Examples of Self Fulfilling Prophecy in Literature
OEDIPUS: To Delphi, and Apollo sent me back
Baulked of the knowledge that I came to seek.
But other grievous things he prophesied,
Woes, lamentations, mourning, portents dire;
To wit I should defile my mother’s bed
And raise up seed too loathsome to behold,
And slay the father from whose loins I sprang.
(Oedipus the King by Sophocles)
It was prophesied to Oedipus’s father, Laius, that his son would someday kill him, and so Laius sent Oedipus away. Unfortunately, this meant that Oedipus never knew who his real parents were. Thus, when he met them and fell in love with his mother and killed his father it was out of ignorance of their true identities. Had Laius not believed the prophecy about Oedipus and had not sent him away Oedipus would have, at least, known who his parents were. It’s possible that Oedipus still would have murdered his father for another cause. However, Laius’s belief in the prophecy and the actions he took as a result of hearing the prophecy led to the series of events that made this example of self fulfilling prophecy come true.
FIRST APPARITION: Macbeth! Macbeth! Macbeth! Beware Macduff!
Beware the Thane of Fife! Dismiss me. Enough.
(Macbeth by William Shakespeare)
The of Macbeth by William Shakespeare is another example of self fulfilling prophecy. There is a strong supernatural element in the , and in this excerpt a ghost warns Macbeth to be aware of Macduff. Fearing Macduff’s growing powers, Macbeth orders the deaths of Macduff’s family in order to dissuade him from coming after Macbeth. This action has the opposite consequence, and causes Macduff to want to kill Macbeth. Indeed, Macduff does kill Macbeth at the end of the play, fulfilling the prophecy that was made to Macbeth.
“But Harry, never forget that what the prophecy says is only significant because Voldemort made it so. I told you this at the end of last year. Voldemort singled you out as the person who would be most dangerous to him –and in doing so, he made you the person who would be most dangerous to him!”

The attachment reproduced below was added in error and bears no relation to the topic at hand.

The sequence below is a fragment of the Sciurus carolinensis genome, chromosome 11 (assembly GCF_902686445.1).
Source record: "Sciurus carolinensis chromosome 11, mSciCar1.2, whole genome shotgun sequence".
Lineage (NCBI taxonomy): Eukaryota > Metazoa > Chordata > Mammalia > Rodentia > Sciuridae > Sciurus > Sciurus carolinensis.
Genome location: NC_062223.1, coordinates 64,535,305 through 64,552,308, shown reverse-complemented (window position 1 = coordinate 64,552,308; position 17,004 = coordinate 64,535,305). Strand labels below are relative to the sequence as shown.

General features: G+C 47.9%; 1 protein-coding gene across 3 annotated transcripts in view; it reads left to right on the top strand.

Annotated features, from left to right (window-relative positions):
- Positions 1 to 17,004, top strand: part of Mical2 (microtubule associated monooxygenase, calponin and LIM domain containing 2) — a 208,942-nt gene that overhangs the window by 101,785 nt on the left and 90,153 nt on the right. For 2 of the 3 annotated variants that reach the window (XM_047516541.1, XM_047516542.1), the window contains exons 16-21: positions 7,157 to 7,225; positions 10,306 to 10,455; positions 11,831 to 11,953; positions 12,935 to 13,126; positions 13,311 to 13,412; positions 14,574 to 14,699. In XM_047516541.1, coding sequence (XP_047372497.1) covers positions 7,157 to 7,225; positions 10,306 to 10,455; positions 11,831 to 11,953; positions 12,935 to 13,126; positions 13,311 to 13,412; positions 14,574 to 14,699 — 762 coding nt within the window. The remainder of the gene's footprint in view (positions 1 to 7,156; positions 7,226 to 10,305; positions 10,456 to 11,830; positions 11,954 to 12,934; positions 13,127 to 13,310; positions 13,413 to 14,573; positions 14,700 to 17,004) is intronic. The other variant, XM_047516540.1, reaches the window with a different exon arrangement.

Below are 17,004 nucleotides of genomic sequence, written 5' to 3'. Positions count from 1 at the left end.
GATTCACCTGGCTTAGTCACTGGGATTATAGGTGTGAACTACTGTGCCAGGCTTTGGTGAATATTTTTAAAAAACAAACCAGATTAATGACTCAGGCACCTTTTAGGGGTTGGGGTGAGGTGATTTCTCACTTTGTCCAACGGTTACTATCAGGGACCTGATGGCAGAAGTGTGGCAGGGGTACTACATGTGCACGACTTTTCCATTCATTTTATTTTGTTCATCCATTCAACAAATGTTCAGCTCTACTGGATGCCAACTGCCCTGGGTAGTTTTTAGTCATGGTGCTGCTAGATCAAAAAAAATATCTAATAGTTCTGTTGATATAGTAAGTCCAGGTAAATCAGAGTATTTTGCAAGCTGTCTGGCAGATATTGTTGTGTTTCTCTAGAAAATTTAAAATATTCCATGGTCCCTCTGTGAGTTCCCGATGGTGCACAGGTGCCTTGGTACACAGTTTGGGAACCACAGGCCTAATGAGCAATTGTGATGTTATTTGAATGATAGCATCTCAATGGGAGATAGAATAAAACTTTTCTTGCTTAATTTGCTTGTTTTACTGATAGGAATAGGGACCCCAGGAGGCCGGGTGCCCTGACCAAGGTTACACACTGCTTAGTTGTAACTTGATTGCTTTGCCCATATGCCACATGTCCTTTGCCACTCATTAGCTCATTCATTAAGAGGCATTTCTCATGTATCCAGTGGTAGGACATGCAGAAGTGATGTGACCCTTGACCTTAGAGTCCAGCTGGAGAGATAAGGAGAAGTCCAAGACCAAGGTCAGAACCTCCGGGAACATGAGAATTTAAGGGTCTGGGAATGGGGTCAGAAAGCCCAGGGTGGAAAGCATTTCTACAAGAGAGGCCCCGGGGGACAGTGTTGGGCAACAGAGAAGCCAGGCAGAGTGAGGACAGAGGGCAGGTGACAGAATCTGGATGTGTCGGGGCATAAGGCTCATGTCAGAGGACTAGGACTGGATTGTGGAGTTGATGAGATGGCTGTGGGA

“But it comes to the same— ”
“No, it doesn’t!” said Dumbledore, sounding impatient now. (…) “If Voldemort had never heard of the prophecy, would it have been fulfilled? Would it have meant anything? Of course not! Do you think every prophecy in the Hall of Prophecy has been fulfilled?”
“But,” said Harry, bewildered, “but last year, you said one of us would have to kill the other –”
“Harry, Harry, only because Voldemort made a grave error, and acted on Professor Trelawney’s words [i.e., the prophecy]! If Voldemort had never murdered your father, would he have imparted in you a furious desire for revenge? Of course not! (…) Voldemort himself created his worst enemy… (…) He heard the prophecy and he leapt into action, with the result that he (…) handpicked the man most likely to finish him…”
(Harry Potter and the Half Blood Prince by J.K. Rowling)
J.K. Rowling’s Harry Potter series has one of the best examples of self fulfilling prophecy in all of literature. The villain character of Voldemort hears a prophecy that states that a boy born at a certain time will lead to his downfall. In order to avert this potentiality, Voldemort decides the prophecy is probably about Harry Potter and goes to kill him. He is thwarted in this attempt, and causes the conditions that make Harry Potter later become the enemy Voldemort feared he would be. However, in the above excerpt, the mentor figure of Dumbledore makes clear that it’s only because Voldemort acted as though the prophecy would come true that the prophecy did indeed come true. If he hadn’t heard the prophecy, he would not have created his own worst enemy in Harry. As Dumbledore points out, not all prophecies made end up coming true, but Voldemort ensured that this one would through his own actions.